The fact that the iPad app now constantly showcases this content in the sidebar (an egregious waste of space) doesn’t help. That said, there are still plenty of reasons to use the official Twitter app instead of third-party clients, which, at least for me, no longer reflect the real, modern Twitter experience. As someone who’s been getting into competitive Pokémon after years away from the series, I also want to point out how convenient it is to switch between lists from the main timeline; when I’m not in the mood to read the latest opinions about Apple and tech, I switch to my Pokémon timeline, which brightens my day immediately.

Timery. The best new app of 2019 has become a staple of my Home screen: I find time tracking essential to understand where my time is going, and Timery makes it easy to start a timer by choosing from lists of presets or recent activities. Over the past few months, I’ve also added shortcuts based on Timery’s time tracking actions to my Home screens using our own MacStories Shortcuts Icons. In addition to the app and its shortcuts, I also rely on the widget to see which timer is running and, if necessary, stop it. If you use Toggl to track your time, Timery is the best way to access the service on the iPhone and iPad. I hope developer Joe Hribar adds support for reports and charts in 2020. [Review]

iA Writer. There’s little I can say about iA Writer that I haven’t already written elsewhere several times before.

With custom templates, I can preview posts in iA Writer to see how they'd appear on MacStories.

With custom templates, I can preview posts in iA Writer to see how they’d appear on MacStories.

iA Writer is my favorite Markdown text editor because it’s deeply integrated with the Files app and framework, which allows other apps to communicate with it by way of iCloud Drive and the file bookmarks technology. iA Writer supports Content Blocks, which are ideal for writing multi-chapter stories that reference external files or that need to load resources (such as images) from assets located in sub-directories; with custom templates, I can preview my articles just as they’d look on MacStories. The app keeps getting better, too: just a few weeks ago, iA Writer was updated with a new local backup feature (which has saved me from iCloud Drive sync issues multiple times already) and a refreshed context menu that puts document actions front and center. It would be very difficult for other text editors to compete with iA Writer at this point. [Previous coverage]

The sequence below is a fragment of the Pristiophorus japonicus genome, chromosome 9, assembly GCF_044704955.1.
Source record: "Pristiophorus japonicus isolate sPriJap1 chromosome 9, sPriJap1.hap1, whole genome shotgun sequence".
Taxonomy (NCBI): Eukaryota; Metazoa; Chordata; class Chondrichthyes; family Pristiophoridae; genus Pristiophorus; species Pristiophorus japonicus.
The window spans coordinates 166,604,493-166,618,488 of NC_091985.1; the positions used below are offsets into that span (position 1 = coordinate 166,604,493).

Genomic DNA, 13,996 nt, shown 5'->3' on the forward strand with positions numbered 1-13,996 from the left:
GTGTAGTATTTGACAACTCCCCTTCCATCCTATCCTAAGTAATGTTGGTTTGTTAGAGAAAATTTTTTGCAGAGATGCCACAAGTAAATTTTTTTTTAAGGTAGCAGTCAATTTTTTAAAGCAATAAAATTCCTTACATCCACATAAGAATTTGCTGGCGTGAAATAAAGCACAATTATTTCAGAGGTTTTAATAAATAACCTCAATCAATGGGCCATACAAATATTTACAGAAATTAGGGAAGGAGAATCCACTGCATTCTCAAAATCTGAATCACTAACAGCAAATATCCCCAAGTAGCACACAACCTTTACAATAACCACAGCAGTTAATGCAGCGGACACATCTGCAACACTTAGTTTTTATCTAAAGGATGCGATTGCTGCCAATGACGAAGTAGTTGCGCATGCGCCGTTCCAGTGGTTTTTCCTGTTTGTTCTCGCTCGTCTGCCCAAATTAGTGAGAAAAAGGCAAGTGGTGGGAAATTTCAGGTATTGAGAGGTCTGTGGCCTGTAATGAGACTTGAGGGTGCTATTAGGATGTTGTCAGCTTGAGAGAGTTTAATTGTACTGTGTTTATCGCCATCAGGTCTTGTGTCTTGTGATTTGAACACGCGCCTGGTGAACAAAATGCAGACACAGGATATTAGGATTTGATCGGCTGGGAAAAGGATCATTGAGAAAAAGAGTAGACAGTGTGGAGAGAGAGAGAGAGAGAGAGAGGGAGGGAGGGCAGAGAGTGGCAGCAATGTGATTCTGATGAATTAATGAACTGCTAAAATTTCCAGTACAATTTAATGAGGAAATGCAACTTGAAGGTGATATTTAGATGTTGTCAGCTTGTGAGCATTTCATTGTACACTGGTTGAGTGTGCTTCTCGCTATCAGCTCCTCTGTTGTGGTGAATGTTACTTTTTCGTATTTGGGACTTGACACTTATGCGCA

WhatsApp. I don’t love WhatsApp and I fundamentally despise its parent company, but I have to use this app if I want to have a social life and communicate with friends. Yes, I’ve tried to convince them to use Telegram and iMessage, but WhatsApp is so deeply rooted in our social conventions at this point, it’s a wasted effort. At least the WhatsApp team has made the app somewhat better in the past year; based on my experience, notifications now load image previews reliably and the quality of voice calls seems to have improved. WhatsApp doesn’t have an iPad version still, but its web client can be accessed with iPadOS’ Safari now.

Slack. We use Slack to communicate at MacStories and, just like WhatsApp, I don’t particularly like this app, but I have to use it because I don’t have the mental energy or patience to learn something else. Unlike WhatsApp, though, Slack seems to be getting worse over time: the most recent example is the visual text editor, which has removed all the convenience of the old Markdown-like syntax and replaced it with the cruft of a Microsoft Word-like editing environment. If Slack ever reaches the point of being unusable for my taste, I will have to find the energy to switch to another product, but I don’t want to think about it now.

Fantastical. I’ll have more to say about Fantastical soon, but in short: I’m using the app again because it combines two services I’m already using (iCloud Calendar and Reminders) into a single dashboard. I still use the standalone Reminders app (particularly because of its Today and Scheduled views), but I like the overview provided by Fantastical as it encompasses both tasks and events. Like I said though: more on this app soon.